Perhaps the most famous situation was that of Argentinian star Luis Scola, who was drafted by the Spurs with the 56th pick in the 2002 draft. Scola didn't make it to the NBA until 2007 and not with the Spurs. In the Spanoulis deal, San Antonio traded Scola's rights to Houston, where Scola is now a starter.
Some of the top international players may fall into the second round. The rookie salary scale applies only to first-round picks. Contracts for second-round picks are negotiated. NBA teams can even use their midlevel exception ($5.3 million last season) to sign a second-rounder.
J-O ON THE MOVE?: In a radio interview Thursday, Indiana All-Star power forward Jermaine O'Neal dropped somewhat of a bombshell regarding his future with the Pacers.
"I really believe if it comes down to them totally rebuilding, I believe that they will move me," O'Neal told "The Monty Show" on Sporting News Radio. "That's pretty much the consensus thought I got from the ownership and management before I left Indianapolis. I don't think it's going to come down to a situation where we've got to go back and forth, back and forth, for me to be moved on, because they've just totally (overhauled) the team. I think if they're going to (overhaul) the team, then they will move me, and move me to another team that has a chance of winning a championship."
Or maybe O'Neal is just hoping out loud.
FLOPPING FINES: Come next season, the likes of L akers point guard Derek Fisher and Spurs swingman Manu Ginobili may have to pay for their thespian defense. Apparently, NBA commissioner David Stern is so tired of players flopping that he's going to become the flop sheriff.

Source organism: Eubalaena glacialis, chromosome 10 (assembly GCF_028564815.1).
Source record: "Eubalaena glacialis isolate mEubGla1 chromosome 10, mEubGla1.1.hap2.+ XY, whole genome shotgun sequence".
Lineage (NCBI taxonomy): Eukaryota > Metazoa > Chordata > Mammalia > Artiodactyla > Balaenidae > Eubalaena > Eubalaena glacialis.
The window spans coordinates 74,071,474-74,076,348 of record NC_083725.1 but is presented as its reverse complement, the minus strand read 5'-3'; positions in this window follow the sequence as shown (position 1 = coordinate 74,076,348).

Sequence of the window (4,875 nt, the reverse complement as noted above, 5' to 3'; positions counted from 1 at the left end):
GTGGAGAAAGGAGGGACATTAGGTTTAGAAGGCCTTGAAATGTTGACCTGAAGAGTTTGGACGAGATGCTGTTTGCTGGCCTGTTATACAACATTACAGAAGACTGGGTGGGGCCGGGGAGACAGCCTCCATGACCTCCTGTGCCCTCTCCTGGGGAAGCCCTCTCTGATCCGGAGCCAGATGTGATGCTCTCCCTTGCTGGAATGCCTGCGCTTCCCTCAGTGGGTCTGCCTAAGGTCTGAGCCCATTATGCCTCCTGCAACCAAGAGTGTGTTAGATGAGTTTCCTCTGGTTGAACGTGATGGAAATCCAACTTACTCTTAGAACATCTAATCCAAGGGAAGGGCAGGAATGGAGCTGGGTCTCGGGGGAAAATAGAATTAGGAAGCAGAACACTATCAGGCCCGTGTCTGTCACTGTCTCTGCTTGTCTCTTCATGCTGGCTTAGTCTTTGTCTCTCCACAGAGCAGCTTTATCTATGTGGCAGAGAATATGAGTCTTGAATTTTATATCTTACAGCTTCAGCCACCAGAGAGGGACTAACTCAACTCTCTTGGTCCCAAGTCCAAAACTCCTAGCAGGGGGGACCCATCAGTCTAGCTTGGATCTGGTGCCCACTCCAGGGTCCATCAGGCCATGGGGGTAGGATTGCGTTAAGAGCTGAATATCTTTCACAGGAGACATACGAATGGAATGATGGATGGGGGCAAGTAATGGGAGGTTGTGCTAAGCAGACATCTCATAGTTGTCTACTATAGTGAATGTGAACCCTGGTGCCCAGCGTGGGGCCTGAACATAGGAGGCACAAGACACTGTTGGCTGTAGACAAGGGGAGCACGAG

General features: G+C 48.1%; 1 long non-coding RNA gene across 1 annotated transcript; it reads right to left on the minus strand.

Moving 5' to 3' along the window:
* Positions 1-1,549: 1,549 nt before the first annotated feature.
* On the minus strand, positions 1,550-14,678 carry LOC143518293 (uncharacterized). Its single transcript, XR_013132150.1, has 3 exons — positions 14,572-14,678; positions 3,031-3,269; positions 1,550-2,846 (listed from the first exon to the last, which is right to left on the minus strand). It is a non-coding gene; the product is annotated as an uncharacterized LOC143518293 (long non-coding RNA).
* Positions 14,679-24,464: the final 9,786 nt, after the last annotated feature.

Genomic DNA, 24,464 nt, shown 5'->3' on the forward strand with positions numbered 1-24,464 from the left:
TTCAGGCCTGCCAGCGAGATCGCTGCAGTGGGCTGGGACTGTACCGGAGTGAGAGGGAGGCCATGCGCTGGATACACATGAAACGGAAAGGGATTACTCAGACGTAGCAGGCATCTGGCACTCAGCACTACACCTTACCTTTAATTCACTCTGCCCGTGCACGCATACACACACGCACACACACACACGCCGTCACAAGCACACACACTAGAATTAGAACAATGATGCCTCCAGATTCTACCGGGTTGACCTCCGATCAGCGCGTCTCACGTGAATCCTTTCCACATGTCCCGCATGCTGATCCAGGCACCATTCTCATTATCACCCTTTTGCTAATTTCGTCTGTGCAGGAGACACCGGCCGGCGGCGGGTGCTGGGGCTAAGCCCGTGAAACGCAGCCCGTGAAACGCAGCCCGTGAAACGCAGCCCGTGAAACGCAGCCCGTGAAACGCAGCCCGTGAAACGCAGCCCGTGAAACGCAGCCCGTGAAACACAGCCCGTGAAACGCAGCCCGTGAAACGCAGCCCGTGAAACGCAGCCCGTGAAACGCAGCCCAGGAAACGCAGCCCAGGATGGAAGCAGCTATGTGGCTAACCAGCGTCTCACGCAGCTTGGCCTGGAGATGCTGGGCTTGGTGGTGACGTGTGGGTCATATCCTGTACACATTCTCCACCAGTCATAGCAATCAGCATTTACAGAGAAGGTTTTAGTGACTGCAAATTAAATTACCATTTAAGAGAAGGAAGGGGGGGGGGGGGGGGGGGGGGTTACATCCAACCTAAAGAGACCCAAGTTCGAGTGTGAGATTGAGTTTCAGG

According to New York Newsday, citing an unidentified source, Stern culminated a how-to-deal-with-flopping debate among the NBA's competition committee by saying he would handle the culprits personally. Fines will come from the commissioner early and often, starting with the preseason, with hopes that players will be conditioned against flopping by midseason.
It was suggested the league allow the referees to issue on-the-spot technical fouls. Another idea was to create a point system similar to the one dealing with technical fouls, where points would be given based on game reviews by the league, with a designated number of points leading to suspension. But Stern chose to handle the discipline himself instead of putting it in the hands of officials or Stu Jackson, the NBA executive vice president of basketball operations, who handles flagrant fouls and tracks technicals.
If fines don't work, here are some other penalties Stern could impose: a) force habitual floppers to participate in a defense camp held by Detroit Pistons guard Lindsey Hunter; b) make repeat offenders spend two weeks as an assistant coach in the NBA Development League; c) place the most notorious offenders in a dispersal draft with New York, Memphis, Milwaukee, Minnesota and Seattle "... rather, Oklahoma City ... the participants.
Contact Marcus Thompson II at firstname.lastname@example.org